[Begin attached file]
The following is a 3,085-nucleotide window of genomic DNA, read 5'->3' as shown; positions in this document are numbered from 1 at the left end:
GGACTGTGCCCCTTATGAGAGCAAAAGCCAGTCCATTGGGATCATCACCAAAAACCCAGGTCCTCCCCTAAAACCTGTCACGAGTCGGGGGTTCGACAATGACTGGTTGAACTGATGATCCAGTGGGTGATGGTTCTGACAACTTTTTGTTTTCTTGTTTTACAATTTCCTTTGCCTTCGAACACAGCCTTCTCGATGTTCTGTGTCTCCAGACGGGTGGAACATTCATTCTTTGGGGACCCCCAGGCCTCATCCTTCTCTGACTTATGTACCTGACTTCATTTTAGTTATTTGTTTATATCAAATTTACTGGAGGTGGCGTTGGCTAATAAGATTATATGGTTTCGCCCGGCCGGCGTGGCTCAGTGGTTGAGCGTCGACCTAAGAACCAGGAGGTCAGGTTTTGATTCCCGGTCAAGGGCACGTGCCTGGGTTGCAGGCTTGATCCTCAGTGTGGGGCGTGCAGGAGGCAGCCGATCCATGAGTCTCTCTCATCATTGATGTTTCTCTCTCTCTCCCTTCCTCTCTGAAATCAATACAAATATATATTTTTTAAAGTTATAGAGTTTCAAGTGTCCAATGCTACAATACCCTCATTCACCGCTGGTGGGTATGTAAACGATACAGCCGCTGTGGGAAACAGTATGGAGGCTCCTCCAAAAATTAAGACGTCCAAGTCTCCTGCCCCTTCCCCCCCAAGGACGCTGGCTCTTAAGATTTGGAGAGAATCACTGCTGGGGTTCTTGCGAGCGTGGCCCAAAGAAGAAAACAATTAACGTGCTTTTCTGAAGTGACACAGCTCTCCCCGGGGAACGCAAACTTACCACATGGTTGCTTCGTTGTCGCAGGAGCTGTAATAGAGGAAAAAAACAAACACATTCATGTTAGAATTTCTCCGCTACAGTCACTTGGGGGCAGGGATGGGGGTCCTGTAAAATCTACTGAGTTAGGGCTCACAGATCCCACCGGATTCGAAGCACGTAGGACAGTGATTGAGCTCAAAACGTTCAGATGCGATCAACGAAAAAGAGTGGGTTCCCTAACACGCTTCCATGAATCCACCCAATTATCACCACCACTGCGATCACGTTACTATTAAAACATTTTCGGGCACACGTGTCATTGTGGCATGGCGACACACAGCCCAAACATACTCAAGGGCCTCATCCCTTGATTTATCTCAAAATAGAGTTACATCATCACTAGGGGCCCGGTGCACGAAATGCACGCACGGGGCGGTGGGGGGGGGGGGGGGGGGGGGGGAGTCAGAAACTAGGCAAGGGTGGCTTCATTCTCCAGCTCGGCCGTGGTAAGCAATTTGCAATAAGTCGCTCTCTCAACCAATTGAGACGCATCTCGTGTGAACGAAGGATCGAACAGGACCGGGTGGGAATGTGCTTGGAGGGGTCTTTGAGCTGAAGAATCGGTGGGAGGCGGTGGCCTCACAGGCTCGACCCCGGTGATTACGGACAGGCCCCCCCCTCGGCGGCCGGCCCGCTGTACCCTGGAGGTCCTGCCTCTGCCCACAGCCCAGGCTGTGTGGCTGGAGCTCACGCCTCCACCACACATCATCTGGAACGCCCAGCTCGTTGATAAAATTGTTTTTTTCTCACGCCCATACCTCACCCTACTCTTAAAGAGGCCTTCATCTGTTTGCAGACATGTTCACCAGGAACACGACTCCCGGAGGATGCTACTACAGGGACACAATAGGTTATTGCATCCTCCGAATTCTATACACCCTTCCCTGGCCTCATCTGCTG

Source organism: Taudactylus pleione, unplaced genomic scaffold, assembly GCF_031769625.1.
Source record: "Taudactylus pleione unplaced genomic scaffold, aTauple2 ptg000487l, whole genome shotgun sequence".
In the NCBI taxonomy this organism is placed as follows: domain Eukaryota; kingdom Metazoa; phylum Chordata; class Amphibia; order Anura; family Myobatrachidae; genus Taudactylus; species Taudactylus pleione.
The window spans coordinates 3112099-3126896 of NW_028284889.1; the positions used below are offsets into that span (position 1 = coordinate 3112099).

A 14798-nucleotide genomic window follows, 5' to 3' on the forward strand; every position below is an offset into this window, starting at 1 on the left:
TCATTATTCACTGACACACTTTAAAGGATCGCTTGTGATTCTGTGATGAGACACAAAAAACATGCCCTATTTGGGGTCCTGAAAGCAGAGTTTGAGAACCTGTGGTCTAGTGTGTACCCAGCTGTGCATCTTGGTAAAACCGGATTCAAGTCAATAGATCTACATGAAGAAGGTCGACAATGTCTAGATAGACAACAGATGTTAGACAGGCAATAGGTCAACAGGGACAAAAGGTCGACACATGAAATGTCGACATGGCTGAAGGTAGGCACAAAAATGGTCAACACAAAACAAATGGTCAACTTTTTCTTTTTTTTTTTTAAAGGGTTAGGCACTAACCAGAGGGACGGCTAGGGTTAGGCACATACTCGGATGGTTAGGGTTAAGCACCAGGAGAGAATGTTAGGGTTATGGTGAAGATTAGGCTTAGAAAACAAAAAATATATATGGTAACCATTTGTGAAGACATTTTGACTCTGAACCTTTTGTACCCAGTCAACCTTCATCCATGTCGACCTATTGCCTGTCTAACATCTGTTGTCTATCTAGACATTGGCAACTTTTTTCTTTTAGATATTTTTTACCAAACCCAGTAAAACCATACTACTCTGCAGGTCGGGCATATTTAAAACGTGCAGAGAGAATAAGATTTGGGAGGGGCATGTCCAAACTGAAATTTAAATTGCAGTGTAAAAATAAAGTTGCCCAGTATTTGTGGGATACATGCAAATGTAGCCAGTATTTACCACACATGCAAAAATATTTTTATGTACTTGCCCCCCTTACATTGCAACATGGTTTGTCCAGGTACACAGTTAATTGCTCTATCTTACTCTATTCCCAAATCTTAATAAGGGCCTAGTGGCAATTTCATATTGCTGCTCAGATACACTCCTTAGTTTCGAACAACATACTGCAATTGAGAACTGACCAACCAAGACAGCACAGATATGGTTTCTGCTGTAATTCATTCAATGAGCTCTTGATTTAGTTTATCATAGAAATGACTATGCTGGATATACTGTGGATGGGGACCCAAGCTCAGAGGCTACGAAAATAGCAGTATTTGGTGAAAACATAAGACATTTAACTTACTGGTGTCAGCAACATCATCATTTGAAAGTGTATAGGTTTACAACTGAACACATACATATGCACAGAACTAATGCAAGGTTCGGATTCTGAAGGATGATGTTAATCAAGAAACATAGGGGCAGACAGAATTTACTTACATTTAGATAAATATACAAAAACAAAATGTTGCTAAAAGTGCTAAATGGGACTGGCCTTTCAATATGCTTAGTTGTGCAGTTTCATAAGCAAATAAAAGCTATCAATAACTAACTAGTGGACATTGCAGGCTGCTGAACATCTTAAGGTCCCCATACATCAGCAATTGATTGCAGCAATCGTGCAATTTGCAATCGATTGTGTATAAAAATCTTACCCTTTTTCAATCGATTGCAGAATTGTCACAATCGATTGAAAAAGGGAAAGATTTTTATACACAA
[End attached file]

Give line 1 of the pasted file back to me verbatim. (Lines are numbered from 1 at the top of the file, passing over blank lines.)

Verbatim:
The following is a 3,085-nucleotide window of genomic DNA, read 5'->3' as shown; positions in this document are numbered from 1 at the left end: